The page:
ARB’s price slumps to a new low as a decline in TVL, a decline in active addresses engaging with its DApps and a general malaise across the crypto market take their toll.
Arbitrum has emerged as a leading contender within the Ethereum network’s layer-2 scalability solutions, boasting a significant total value locked (TVL) and notable activity. However, between Sept. 9 and Sept. 11, the price of Arbitrum (ARB) tokens experienced a sharp decline of 14.5%, marking its lowest point in history.
Investors are now eagerly seeking insight into the factors driving this movement and questioning whether Arbitrum still possesses the competitive edge, especially considering that irrespective of the ARB token performance, the network TVL exceeds $1.6 billion.
It is worth noting that the past week has been challenging for most cryptocurrencies, but among Ethereum’s scaling solutions, none experienced a drop exceeding 9%, except for Arbitrum.
ARB governance proposals bring questionable benefits
One potential source of concern stems from the absence of any instances of fraud proof issuance since the launch of the Arbitrum mainnet in August 2021. Offchain Labs confirmed this information to Cointelegraph on Sept. 4. Developers, however, have explained that this situation aligns with the intended operation of the system, as validators with malicious intentions risk losing their entire stake. Consequently, this data is unlikely to have significantly impacted the price in the past week.
Additional factors that may help elucidate the recent price downturn are associated with governance proposals from Arbitrum’s decentralized autonomous organization (DAO). The first proposal, posted on Sept. 2, aims to allocate up to 75 million ARB tokens from the project’s treasury to address “short-term community needs” for active decentralized applications (DApps) within the ecosystem. However, even if approved, this allocation represents less than 2% of the DAO treasury holdings and is unlikely to have triggered the ARB token price correction, regardless of one’s stance on the proposal.
Another governance proposal that has garnered attention was introduced on Sept. 9 by PlutusDAO. This proposal seeks to return tokens from the DAO treasury to ARB holders through the activation of a staking mechanism, creating a native yield for participants, which could involve up to 2% of the total supply annually. Nevertheless, some investors view this inflationary approach as unnecessary and argue that it only exerts downward pressure on prices.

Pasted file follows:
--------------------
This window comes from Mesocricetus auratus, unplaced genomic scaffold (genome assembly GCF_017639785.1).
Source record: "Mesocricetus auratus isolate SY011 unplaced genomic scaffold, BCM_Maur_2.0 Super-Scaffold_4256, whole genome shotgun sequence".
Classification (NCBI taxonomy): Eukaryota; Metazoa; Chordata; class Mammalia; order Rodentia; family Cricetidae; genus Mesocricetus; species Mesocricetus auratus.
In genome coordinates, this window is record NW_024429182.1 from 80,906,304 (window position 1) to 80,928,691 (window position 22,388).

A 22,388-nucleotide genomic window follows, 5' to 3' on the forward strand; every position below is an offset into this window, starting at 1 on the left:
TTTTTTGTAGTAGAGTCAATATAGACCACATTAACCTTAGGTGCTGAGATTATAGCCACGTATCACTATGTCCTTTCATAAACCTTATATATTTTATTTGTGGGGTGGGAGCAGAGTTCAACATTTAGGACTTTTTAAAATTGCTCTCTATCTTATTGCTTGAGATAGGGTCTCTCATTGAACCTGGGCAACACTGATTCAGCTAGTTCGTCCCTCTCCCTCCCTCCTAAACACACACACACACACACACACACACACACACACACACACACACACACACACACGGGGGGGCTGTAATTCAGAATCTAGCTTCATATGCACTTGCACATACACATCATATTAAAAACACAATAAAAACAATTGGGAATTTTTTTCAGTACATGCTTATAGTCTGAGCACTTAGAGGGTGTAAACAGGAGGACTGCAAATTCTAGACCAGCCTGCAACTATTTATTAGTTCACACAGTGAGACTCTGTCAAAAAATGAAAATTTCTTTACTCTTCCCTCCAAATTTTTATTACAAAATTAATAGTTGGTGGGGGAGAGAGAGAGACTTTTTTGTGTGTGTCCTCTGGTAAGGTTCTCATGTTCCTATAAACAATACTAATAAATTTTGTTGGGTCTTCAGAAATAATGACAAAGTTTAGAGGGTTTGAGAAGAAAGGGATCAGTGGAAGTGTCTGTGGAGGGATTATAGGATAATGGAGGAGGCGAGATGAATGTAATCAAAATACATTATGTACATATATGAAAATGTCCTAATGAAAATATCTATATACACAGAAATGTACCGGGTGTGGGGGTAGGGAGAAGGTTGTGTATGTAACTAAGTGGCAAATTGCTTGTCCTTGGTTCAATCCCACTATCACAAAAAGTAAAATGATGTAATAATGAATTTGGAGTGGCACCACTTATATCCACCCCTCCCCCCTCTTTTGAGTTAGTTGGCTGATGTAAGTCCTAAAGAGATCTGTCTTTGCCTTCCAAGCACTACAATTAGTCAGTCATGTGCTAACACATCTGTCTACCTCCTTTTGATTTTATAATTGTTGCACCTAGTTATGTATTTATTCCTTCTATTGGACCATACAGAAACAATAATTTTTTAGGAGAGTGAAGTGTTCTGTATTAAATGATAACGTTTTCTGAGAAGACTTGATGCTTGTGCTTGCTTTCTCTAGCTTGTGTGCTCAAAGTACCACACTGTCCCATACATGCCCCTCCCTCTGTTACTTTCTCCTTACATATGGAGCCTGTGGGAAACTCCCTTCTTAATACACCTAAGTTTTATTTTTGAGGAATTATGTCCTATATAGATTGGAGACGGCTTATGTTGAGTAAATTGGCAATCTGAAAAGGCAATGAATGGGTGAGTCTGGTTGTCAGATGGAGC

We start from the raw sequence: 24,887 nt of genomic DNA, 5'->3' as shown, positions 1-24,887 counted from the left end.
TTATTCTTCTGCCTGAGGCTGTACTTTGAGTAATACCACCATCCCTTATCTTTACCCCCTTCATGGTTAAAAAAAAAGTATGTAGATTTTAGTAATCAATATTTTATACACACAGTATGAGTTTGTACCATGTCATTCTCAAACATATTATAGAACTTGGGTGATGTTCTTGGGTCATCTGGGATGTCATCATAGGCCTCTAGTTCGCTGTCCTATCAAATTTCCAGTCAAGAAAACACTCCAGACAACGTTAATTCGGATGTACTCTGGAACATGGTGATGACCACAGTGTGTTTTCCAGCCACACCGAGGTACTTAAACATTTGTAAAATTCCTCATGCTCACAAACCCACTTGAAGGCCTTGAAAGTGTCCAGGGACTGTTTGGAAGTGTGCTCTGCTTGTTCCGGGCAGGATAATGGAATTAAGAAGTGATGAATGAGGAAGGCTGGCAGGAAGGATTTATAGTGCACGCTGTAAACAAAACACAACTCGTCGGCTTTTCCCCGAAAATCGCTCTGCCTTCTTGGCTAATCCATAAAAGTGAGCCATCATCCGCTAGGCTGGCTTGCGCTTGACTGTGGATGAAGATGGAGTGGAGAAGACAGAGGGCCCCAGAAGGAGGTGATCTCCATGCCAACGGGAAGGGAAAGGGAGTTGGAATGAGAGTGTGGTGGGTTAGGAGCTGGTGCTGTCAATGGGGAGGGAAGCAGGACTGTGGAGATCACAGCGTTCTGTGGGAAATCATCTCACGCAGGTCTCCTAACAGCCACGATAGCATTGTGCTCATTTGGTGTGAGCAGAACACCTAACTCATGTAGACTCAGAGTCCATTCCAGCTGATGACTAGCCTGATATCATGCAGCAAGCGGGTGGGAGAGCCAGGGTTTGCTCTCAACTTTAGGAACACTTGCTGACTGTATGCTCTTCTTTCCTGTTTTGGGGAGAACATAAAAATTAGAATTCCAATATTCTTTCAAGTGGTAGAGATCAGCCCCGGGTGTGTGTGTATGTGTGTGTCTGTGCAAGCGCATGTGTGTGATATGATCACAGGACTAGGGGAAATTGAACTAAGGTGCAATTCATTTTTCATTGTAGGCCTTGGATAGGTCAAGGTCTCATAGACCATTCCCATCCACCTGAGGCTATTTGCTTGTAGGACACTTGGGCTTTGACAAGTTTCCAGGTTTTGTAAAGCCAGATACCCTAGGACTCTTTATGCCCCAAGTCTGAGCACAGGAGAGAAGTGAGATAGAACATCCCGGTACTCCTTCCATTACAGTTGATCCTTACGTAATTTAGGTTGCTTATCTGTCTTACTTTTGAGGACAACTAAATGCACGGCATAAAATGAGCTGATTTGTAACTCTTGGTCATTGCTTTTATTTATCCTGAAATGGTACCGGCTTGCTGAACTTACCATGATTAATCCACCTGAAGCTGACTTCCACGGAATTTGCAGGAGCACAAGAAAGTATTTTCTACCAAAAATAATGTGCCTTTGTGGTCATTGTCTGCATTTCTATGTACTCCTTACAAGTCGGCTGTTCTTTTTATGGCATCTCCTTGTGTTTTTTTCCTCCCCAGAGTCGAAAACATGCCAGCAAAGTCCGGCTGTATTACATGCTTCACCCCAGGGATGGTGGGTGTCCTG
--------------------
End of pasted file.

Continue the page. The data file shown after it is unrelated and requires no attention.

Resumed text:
im not a VC so i'd "benefit" from this but..
dilution through inflation would be a PVP proposal, instead of trying to bring more value into the ecosystem it extracts it from other ARB holders
Arbitrum is in a good position all round, one of the most popular chains, huge… https://t.co/IDpcdQfQHT
— PSY (@PSYTWEAK) September 10, 2023
As user Psy highlighted on the X (formerly Twitter) social network, “dilution through inflation” does not contribute positively to the ecosystem, as it merely distributes DAO treasury holdings.
Beyond token governance, there are also concerns related to liquidation risks on both centralized and decentralized exchanges that offer leveraged trading. For instance, Lookonchain has observed a whale withdrawing ARB tokens from the Aave lending platform and transferring some to Binance.
— Lookonchain (@lookonchain) September 11, 2023
The challenge with this analysis lies in the ambiguity of cause and effect. Typically, leverage long positions are compelled to close when token prices have already fallen, rather than the reverse. This underscores the importance of investors examining Arbitrum’s activity and deposit trends over the past couple of months, which could have potentially triggered the recent price performance.
Declining network activity is most likely the culprit
Arbitrum’s TVL has notably declined to $1.67 billion, marking its lowest level since mid-February.
This 25% decrease over the past two months raises several concerns, primarily indicating a loss of investor confidence. This downturn has the potential to reduce liquidity and undermine the project’s overall viability. Furthermore, it might deter new participants, impeding network growth and adoption.
Next, it’s crucial to examine the number of active addresses within the network’s top DApps.
There is a noticeable decline in 30-day active addresses, even among well-established DApps like Uniswap, 1inch, Radiant, SushiSwap and GMX. Therefore, when considering the decrease in TVL alongside reduced user activity, it becomes evident that there is a substantial decline in demand for the network. While pinpointing a singular cause for this movement is challenging, one can speculate that competing chains such as zkSync Era and Coinbase’s Base may have contributed.
The data suggests that Arbitrum’s 14.5% correction appears to result from a combination of investor dissatisfaction with the governance mechanism and the network’s lackluster activity, despite offering significantly lower fees compared to Ethereum. Unless there is an upswing in transactions and an expansion of its user base, it is unlikely that ARB will be able to close the price performance gap with its competitors.